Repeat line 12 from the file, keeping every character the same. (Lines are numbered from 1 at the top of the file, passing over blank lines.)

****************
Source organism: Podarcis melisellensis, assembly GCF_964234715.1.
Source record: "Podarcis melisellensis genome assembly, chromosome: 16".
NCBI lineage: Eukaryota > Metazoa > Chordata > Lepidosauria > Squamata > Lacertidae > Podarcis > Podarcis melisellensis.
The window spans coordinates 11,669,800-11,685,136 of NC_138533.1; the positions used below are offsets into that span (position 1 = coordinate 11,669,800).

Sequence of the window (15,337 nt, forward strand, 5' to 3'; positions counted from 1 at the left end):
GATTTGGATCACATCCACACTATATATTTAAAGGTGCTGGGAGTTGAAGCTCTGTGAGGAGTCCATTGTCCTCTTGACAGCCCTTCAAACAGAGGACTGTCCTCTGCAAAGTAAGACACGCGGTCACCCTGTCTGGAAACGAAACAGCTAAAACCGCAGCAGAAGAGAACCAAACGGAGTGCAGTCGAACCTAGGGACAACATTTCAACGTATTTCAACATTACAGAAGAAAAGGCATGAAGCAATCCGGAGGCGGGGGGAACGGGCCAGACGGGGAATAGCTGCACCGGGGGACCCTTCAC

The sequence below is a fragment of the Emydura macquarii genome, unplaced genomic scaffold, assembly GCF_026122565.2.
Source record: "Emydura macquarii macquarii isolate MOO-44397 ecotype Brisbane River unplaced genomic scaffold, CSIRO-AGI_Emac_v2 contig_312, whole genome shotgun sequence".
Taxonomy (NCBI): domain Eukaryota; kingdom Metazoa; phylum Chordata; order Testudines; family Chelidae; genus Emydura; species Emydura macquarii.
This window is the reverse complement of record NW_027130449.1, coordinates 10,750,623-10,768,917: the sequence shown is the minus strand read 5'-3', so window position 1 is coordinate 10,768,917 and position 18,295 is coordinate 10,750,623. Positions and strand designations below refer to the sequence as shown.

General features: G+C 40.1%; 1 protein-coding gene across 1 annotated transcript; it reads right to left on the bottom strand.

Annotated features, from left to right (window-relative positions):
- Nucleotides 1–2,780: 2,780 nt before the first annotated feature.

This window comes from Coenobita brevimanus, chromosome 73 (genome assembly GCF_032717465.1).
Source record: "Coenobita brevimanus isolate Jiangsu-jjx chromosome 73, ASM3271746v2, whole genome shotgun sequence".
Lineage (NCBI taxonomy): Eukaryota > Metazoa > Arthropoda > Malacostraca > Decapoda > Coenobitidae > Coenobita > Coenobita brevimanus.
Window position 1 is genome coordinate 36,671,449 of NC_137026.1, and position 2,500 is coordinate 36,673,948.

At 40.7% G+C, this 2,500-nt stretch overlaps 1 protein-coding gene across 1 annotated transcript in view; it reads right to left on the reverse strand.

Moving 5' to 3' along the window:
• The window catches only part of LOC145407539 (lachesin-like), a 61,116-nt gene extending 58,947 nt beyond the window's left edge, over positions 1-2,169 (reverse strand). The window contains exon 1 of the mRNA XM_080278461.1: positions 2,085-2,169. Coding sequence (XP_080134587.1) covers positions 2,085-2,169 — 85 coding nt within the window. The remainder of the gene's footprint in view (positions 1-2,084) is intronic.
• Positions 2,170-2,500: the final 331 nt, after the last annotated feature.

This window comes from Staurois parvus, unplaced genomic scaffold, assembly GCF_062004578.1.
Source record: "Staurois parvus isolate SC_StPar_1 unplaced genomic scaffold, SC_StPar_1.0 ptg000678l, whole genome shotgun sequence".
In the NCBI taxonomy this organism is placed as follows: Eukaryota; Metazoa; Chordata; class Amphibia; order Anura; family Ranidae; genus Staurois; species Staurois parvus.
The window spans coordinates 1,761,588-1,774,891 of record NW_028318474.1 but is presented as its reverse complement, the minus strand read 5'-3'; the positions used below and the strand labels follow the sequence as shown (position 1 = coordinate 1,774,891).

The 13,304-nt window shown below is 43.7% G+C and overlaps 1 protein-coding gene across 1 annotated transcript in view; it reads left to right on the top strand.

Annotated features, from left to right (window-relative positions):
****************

Annotated features, from left to right (window-relative positions):